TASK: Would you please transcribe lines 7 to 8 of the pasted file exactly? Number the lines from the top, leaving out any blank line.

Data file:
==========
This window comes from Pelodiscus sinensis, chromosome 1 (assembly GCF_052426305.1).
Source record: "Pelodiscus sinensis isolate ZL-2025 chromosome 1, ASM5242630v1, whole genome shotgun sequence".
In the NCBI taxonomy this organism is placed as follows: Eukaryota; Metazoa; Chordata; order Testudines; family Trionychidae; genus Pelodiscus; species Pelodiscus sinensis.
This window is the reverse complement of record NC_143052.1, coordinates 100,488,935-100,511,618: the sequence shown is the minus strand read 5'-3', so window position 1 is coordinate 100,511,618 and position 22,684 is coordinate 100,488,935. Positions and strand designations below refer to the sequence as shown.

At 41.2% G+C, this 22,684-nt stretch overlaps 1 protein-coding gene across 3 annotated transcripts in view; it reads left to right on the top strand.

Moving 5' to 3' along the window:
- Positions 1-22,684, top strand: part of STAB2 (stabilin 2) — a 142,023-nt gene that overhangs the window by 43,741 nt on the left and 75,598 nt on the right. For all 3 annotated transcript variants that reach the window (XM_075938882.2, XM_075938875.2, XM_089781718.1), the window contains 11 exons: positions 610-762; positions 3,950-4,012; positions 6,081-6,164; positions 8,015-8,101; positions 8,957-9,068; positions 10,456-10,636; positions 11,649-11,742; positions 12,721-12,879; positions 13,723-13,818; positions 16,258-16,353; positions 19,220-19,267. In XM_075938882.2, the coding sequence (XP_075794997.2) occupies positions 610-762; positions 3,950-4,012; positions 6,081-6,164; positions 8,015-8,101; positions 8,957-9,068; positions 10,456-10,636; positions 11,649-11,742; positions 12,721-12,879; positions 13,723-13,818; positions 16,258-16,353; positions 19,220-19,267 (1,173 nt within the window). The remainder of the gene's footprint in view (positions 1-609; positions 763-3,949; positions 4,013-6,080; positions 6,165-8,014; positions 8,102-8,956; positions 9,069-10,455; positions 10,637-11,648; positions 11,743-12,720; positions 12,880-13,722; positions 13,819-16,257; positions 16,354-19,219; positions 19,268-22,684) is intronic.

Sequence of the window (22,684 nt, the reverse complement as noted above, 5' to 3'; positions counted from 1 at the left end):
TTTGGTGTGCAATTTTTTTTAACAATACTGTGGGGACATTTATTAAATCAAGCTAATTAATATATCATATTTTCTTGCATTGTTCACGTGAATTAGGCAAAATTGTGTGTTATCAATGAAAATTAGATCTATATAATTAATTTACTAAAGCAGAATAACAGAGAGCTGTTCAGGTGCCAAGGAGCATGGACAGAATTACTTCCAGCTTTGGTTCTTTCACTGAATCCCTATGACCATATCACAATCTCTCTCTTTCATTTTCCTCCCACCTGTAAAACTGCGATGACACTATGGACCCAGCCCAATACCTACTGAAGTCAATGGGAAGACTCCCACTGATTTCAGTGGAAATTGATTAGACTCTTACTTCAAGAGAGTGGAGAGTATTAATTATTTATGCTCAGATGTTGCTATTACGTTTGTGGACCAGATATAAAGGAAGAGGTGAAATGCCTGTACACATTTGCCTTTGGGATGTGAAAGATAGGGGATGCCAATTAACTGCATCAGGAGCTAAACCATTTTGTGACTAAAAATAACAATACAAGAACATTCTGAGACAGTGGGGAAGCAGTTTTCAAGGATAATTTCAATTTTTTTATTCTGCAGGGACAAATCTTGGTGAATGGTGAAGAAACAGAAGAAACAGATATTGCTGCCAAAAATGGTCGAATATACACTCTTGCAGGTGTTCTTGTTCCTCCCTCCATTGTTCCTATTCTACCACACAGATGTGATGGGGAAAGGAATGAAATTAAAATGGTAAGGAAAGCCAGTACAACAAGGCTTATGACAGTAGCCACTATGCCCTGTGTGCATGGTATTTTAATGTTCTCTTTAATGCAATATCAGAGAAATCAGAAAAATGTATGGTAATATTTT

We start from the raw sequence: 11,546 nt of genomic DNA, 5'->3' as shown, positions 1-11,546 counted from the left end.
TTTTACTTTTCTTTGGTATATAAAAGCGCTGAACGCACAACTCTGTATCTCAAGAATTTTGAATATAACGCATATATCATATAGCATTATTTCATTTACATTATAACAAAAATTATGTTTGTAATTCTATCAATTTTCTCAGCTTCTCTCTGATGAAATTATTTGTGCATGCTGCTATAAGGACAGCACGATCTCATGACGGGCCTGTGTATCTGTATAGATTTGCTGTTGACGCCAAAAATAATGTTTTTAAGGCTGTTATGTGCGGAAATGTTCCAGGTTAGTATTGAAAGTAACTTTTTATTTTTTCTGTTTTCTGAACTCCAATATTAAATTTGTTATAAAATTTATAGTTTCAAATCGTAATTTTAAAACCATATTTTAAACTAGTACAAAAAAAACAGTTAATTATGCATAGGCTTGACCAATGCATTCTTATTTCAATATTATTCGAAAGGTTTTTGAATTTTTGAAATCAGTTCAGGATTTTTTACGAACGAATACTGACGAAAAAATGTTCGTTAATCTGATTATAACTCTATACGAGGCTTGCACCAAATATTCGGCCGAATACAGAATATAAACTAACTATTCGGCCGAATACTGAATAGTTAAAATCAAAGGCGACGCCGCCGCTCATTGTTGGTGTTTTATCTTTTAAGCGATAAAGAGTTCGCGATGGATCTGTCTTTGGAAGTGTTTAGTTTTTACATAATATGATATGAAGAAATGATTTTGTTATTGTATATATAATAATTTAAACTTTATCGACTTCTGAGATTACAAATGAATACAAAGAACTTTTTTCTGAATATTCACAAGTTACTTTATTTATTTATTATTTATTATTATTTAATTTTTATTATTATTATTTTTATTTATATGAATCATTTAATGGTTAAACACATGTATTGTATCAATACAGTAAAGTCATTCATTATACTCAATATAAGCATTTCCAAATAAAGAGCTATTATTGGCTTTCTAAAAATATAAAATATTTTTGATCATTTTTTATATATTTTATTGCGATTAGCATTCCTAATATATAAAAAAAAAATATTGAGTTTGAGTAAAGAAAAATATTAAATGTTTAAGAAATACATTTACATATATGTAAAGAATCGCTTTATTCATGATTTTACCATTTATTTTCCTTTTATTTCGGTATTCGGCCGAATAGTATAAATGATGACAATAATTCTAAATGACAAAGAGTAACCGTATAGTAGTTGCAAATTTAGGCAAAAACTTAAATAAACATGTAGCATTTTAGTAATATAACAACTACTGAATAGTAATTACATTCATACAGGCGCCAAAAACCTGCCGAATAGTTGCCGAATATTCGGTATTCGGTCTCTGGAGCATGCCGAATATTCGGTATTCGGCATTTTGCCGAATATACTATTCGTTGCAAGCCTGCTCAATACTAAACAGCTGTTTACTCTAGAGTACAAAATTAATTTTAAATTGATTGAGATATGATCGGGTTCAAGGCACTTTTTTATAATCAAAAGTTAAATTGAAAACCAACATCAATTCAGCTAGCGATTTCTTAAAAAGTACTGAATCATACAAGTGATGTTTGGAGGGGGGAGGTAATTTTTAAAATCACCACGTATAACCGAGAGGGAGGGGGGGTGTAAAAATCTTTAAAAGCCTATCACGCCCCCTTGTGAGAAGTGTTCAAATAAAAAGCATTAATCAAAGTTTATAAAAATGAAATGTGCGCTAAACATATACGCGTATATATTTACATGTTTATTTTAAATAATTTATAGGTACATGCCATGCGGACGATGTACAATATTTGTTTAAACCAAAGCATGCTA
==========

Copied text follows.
- Positions 1-22,684, top strand: part of STAB2 (stabilin 2) — a 142,023-nt gene that overhangs the window by 43,741 nt on the left and 75,598 nt on the right. For all 3 annotated transcript variants that reach the window (XM_075938882.2, XM_075938875.2, XM_089781718.1), the window contains 11 exons: positions 610-762; positions 3,950-4,012; positions 6,081-6,164; positions 8,015-8,101; positions 8,957-9,068; positions 10,456-10,636; positions 11,649-11,742; positions 12,721-12,879; positions 13,723-13,818; positions 16,258-16,353; positions 19,220-19,267. In XM_075938882.2, the coding sequence (XP_075794997.2) occupies positions 610-762; positions 3,950-4,012; positions 6,081-6,164; positions 8,015-8,101; positions 8,957-9,068; positions 10,456-10,636; positions 11,649-11,742; positions 12,721-12,879; positions 13,723-13,818; positions 16,258-16,353; positions 19,220-19,267 (1,173 nt within the window). The remainder of the gene's footprint in view (positions 1-609; positions 763-3,949; positions 4,013-6,080; positions 6,165-8,014; positions 8,102-8,956; positions 9,069-10,455; positions 10,637-11,648; positions 11,743-12,720; positions 12,880-13,722; positions 13,819-16,257; positions 16,354-19,219; positions 19,268-22,684) is intronic.

Sequence of the window (22,684 nt, the reverse complement as noted above, 5' to 3'; positions counted from 1 at the left end):